Posted @ Wednesday, June 05, 2013 6:37 PM by Kayla Grossmann
Does homemade coconut milk freeze well? I'm thinking I'd like to make quite a bit at once (so there's one mess to clean up) & stick it in my freezer so I always have some on hand. Would there be any downside to freezing it? 
 
Thanks for the video!
Posted @ Tuesday, August 27, 2013 7:46 AM by Jill
I also would like to know your thoughts on the value of the left over coconut and uses AND if coconut milk could be frozen without troubles. Thanks!
Posted @ Wednesday, September 18, 2013 4:32 PM by Carol
Hi Carol! 
The leftover coconut shreds can be kept for a variety of purposes. Because they are high in beneficial natural fiber, they make a great addition to smoothies and baked goods. As I mentioned in an above comment, you can either freeze the leftover shreds into ice cube trays for later use or dehydrate or toast them to preserve as well.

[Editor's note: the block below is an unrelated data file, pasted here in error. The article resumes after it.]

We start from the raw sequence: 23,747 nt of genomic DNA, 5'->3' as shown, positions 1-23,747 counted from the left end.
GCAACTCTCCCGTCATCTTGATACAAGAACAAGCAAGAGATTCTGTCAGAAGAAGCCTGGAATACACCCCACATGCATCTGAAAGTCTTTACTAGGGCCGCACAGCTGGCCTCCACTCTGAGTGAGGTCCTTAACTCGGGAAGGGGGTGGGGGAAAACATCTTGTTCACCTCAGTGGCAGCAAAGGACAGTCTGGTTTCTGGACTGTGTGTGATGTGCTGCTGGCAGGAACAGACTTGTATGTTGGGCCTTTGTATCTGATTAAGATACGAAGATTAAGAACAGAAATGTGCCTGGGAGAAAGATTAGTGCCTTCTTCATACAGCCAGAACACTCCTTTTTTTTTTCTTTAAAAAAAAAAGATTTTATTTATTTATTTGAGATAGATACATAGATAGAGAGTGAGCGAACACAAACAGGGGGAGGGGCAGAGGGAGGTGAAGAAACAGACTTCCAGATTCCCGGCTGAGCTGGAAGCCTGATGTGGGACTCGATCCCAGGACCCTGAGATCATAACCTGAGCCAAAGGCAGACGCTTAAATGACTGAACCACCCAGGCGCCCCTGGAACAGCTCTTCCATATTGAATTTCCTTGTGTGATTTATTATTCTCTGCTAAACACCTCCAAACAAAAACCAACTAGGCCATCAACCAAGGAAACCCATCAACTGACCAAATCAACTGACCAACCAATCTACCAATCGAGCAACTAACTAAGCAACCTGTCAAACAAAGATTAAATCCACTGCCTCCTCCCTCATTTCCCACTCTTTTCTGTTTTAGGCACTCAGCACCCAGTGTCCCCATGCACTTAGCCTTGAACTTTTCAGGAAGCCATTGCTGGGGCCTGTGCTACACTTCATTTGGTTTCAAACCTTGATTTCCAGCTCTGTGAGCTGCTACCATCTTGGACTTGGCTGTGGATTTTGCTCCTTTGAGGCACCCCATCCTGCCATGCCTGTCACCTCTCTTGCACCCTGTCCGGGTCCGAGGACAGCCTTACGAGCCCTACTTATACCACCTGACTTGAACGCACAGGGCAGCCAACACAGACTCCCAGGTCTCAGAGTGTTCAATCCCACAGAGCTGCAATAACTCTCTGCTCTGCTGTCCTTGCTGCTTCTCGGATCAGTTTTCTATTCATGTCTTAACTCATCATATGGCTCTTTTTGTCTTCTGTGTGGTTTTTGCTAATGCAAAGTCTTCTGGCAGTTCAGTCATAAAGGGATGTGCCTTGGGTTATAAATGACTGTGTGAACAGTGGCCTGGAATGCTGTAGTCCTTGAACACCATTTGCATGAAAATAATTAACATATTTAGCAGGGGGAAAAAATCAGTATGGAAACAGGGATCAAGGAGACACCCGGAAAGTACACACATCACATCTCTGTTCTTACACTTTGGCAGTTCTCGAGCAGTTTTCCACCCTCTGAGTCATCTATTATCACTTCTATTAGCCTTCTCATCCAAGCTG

As for freezing the coconut milk itself- this is actually a little tricky. It freezes fine in glass containers and will preserve flavor, however sometimes upon thawing it will settle and become a bit grainy. This makes it useful for cooking purposes, however some find it unpleasant to drink on its own. When I have some leftover that will spoil before I get a chance to use it, I stick it in the freezer. I mean how could I waste that precious coconut milk? I just make sure that I have adequate time to let it thaw later and use it mixed in a stir fry or dense smoothie where the texture combines well.
Posted @ Thursday, September 19, 2013 4:20 PM by Kayla Grossmann
I looked on the net for things I could do with leftover coconut pulp–found this and have made several times–kids and adults love them. My comments are in brackets. 
 
COCONUT MACAROONS